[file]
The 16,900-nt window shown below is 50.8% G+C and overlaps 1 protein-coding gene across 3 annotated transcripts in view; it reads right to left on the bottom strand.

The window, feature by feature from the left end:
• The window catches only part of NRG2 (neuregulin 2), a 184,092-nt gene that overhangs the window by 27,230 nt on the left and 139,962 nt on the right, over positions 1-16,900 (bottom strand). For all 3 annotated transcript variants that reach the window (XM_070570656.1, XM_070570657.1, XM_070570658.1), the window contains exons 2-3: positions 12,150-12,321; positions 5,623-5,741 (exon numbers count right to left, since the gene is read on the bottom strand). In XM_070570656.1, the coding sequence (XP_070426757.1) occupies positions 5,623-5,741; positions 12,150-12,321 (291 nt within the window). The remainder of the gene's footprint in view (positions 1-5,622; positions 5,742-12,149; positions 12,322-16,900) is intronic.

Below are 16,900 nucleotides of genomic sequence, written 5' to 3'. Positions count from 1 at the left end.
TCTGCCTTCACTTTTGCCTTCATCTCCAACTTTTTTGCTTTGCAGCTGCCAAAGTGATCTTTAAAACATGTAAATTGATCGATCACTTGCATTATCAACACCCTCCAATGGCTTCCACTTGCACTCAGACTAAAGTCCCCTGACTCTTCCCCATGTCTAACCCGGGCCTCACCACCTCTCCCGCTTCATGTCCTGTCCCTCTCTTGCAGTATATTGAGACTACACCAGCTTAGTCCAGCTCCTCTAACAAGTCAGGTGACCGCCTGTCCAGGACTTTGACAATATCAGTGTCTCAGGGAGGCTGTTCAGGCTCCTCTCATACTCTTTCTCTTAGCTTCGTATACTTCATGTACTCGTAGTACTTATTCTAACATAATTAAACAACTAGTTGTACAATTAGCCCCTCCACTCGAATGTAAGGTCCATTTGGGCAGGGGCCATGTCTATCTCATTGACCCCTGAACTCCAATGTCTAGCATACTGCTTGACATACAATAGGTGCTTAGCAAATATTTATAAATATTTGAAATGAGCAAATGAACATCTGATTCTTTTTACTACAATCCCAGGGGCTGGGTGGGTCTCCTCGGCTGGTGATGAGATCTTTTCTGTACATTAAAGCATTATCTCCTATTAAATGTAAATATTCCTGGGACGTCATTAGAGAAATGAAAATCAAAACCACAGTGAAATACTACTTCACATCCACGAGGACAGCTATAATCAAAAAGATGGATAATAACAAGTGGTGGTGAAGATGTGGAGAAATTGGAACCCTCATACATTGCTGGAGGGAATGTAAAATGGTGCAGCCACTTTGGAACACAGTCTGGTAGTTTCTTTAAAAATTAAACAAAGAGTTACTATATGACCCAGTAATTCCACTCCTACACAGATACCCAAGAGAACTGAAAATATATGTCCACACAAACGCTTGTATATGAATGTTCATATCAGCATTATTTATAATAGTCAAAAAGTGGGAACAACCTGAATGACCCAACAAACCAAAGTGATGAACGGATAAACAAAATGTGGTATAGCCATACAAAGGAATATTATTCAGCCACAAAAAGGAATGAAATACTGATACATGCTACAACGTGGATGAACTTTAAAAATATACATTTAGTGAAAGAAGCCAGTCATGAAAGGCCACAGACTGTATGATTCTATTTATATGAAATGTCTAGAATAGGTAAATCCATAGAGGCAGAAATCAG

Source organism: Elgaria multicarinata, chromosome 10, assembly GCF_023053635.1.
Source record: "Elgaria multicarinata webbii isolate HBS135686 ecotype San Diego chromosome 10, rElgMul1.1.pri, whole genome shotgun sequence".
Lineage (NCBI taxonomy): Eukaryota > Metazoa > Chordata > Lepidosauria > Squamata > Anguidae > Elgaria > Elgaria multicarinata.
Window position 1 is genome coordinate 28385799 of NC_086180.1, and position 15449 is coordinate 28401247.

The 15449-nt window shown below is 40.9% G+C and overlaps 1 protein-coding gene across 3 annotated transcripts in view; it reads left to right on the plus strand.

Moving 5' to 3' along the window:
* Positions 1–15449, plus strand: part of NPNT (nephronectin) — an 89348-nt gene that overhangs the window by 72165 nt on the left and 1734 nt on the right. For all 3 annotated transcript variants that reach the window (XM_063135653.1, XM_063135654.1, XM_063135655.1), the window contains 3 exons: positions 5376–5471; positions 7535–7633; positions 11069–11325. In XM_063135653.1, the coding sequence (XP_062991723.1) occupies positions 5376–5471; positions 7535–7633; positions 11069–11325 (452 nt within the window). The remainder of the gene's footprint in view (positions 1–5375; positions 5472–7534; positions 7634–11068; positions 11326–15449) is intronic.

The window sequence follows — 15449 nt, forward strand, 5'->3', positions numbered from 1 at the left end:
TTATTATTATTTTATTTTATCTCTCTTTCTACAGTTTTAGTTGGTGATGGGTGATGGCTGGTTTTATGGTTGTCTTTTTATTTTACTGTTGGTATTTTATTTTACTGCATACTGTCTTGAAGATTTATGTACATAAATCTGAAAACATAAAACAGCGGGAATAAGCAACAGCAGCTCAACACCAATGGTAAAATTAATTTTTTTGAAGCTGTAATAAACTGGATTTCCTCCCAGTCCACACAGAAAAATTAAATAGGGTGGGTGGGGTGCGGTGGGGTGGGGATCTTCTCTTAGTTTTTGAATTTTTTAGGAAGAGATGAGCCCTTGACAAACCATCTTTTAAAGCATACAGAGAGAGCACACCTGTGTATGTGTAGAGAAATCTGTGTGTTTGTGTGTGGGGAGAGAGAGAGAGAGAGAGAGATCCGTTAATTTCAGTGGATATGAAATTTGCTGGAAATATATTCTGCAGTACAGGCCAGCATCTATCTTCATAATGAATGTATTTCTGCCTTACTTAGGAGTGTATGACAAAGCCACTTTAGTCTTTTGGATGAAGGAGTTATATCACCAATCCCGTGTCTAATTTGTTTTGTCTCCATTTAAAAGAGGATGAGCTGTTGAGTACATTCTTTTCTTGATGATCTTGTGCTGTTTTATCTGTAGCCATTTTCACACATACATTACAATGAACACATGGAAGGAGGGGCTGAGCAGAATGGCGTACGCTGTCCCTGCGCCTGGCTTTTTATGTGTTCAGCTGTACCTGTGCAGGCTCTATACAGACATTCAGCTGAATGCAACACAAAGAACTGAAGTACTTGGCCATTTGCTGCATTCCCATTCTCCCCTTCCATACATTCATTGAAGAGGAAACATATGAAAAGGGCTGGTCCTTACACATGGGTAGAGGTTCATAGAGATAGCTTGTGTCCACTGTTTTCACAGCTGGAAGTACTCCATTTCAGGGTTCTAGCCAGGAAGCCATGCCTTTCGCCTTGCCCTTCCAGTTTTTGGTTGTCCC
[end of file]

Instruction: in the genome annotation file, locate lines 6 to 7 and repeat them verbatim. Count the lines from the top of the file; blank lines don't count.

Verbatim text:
Source organism: Elgaria multicarinata, chromosome 10, assembly GCF_023053635.1.
Source record: "Elgaria multicarinata webbii isolate HBS135686 ecotype San Diego chromosome 10, rElgMul1.1.pri, whole genome shotgun sequence".